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Improved prediction of immune checkpoint blockade efficacy across multiple cancer types

Abstract

Only a fraction of patients with cancer respond to immune checkpoint blockade (ICB) treatment, but current decision-making procedures have limited accuracy. In this study, we developed a machine learning model to predict ICB response by integrating genomic, molecular, demographic and clinical data from a comprehensively curated cohort (MSK-IMPACT) with 1,479 patients treated with ICB across 16 different cancer types. In a retrospective analysis, the model achieved high sensitivity and specificity in predicting clinical response to immunotherapy and predicted both overall survival and progression-free survival in the test data across different cancer types. Our model significantly outperformed predictions based on tumor mutational burden, which was recently approved by the U.S. Food and Drug Administration for this purpose1. Additionally, the model provides quantitative assessments of the model features that are most salient for the predictions. We anticipate that this approach will substantially improve clinical decision-making in immunotherapy and inform future interventions.

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Fig. 1: Overview of development of the model for integrated clinical-genetic prediction of ICB response.
Fig. 2: Model performance across multiple cancer types in the test set.
Fig. 3: Model predicts OS and PFS across multiple cancer types in the test set.

Data availability

All de-identified data needed to replicate all analyses are in Supplementary Table 3 and are available online at https://www.ioexplorer.org.

Code availability

The code used in this study is deposited at https://github.com/CCF-ChanLab/MSK-IMPACT-IO.

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Acknowledgements

We thank the Chan lab and members of the Immunogenomics and Precision Oncology Platform for advice and input. This work was supported, in part, by NIH R35 CA232097 (T.A.C.), NIH RO1 CA205426 (T.A.C.), the PaineWebber Chair (T.A.C.), NIH/NCI Cancer Center Support Grant (P30 CA008748), Fundación Alfonso Martín Escudero (C.V.), NIH K08 DE024774, NIH R01 DE027738, the Sebastian Nativo Fund and the Jayme and Peter Flowers Fund (to L.G.T.M.).

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Authors

Contributions

D.C., S.-K.Y., C.V., A.P., L.G.T.M., N.W. and T.A.C conceived and designed the study. D.C. and S.-K.Y. developed the machine learning model. D.C., S.-K.Y., C.V., A.P., C.K., M.L., D.H., H.S., D.W.K., N.P., V.M., K.W., T.L., R.M.S., N.R., P.S.A., V.P.B., G.P., A.A.H., A.N.S., M.A.P., R.J.M, M.L., A.Z., M.F.B., L.G.T.M. and N.W. acquired, analyzed or interpreted the data. M.G. provided statistical advice. All authors critically revised the manuscript for important intellectual content. L.G.T.M., N.W. and T.A.C. supervised the study.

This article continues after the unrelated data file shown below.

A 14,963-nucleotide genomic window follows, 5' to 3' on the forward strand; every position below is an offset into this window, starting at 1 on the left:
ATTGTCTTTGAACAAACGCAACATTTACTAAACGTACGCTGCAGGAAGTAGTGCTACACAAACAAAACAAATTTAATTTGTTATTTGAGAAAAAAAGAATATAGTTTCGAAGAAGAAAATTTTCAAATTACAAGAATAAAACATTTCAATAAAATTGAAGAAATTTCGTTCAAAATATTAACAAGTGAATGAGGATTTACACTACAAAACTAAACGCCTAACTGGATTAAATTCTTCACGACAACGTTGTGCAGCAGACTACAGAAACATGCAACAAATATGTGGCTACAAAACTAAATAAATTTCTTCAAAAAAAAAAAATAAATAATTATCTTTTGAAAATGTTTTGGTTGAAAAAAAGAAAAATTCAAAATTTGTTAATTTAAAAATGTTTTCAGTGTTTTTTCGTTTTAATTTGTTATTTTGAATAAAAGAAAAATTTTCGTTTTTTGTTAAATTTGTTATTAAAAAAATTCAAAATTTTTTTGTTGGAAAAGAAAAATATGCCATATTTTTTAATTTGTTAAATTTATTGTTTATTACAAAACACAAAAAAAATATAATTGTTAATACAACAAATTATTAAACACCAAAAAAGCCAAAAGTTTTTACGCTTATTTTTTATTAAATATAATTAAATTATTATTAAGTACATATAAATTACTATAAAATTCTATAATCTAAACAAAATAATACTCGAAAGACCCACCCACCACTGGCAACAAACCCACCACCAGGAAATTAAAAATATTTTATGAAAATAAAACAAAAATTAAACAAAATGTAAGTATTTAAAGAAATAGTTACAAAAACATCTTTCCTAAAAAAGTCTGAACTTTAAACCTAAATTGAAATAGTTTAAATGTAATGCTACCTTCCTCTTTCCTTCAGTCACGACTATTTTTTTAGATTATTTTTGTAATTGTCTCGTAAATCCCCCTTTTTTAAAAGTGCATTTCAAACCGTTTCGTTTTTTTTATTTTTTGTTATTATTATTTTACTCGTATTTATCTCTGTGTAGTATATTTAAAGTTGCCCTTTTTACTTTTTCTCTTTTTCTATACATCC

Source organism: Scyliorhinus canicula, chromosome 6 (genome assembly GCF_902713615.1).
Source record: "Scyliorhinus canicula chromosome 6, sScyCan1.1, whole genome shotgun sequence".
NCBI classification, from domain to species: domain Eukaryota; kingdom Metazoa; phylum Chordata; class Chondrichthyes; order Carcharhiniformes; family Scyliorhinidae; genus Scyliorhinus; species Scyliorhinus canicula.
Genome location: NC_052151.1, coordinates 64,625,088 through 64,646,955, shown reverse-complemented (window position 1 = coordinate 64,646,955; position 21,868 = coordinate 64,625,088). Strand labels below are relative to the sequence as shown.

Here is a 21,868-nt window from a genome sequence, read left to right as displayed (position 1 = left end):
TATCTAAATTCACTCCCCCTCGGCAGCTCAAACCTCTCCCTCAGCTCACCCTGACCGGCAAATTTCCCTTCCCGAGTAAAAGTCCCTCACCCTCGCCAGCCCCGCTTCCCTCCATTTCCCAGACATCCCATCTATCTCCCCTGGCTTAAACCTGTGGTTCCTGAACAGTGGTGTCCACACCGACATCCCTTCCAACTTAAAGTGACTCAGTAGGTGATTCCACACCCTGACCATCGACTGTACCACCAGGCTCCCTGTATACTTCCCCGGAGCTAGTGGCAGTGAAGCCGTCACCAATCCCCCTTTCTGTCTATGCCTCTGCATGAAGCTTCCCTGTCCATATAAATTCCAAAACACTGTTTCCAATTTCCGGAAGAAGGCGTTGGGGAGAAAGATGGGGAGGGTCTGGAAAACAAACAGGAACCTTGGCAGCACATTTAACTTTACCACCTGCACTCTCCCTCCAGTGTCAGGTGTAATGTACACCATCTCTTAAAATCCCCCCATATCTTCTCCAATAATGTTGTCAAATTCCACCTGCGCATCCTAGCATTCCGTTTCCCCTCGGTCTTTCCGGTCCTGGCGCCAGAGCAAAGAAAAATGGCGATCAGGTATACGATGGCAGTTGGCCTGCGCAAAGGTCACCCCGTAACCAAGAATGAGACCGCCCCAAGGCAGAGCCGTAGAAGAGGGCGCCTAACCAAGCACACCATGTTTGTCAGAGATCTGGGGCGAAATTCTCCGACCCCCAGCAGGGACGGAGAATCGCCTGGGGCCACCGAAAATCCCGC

Corresponding authors

Correspondence to Luc G. T. Morris, Nils Weinhold or Timothy A. Chan.

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Competing interests

T.A.C. is a co-founder of Gritstone Oncology and holds equity. T.A.C. holds equity in An2H. T.A.C. acknowledges grant funding from Bristol Myers Squibb, AstraZeneca, Illumina, Pfizer, An2H and Eisai. T.A.C. has served as an advisor for Bristol Myers, MedImmune, Squibb, Illumina, Eisai, AstraZeneca and An2H. T.A.C., L.G.T.M. and D.C. hold ownership of intellectual property on using tumor mutational burden to predict immunotherapy response, with a pending patent, which has been licensed to PGDx. M.A.P. reports consulting fees from Bristol Myers Squibb, Merck, Array BioPharma, Novartis, Incyte, NewLink Genetics, Aduro and Eisai; honoraria from Bristol Myers Squibb and Merck; and institutional support from RGenix, Infinity, Bristol Myers Squibb, Merck, Array BioPharma, Novartis and AstraZeneca. M.L. has received advisory board compensation from Merck and Bristol Myers Squibb. The remaining authors declare no competing interests.

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Chowell, D., Yoo, SK., Valero, C. et al. Improved prediction of immune checkpoint blockade efficacy across multiple cancer types. Nat Biotechnol 40, 499–506 (2022). https://doi.org/10.1038/s41587-021-01070-8

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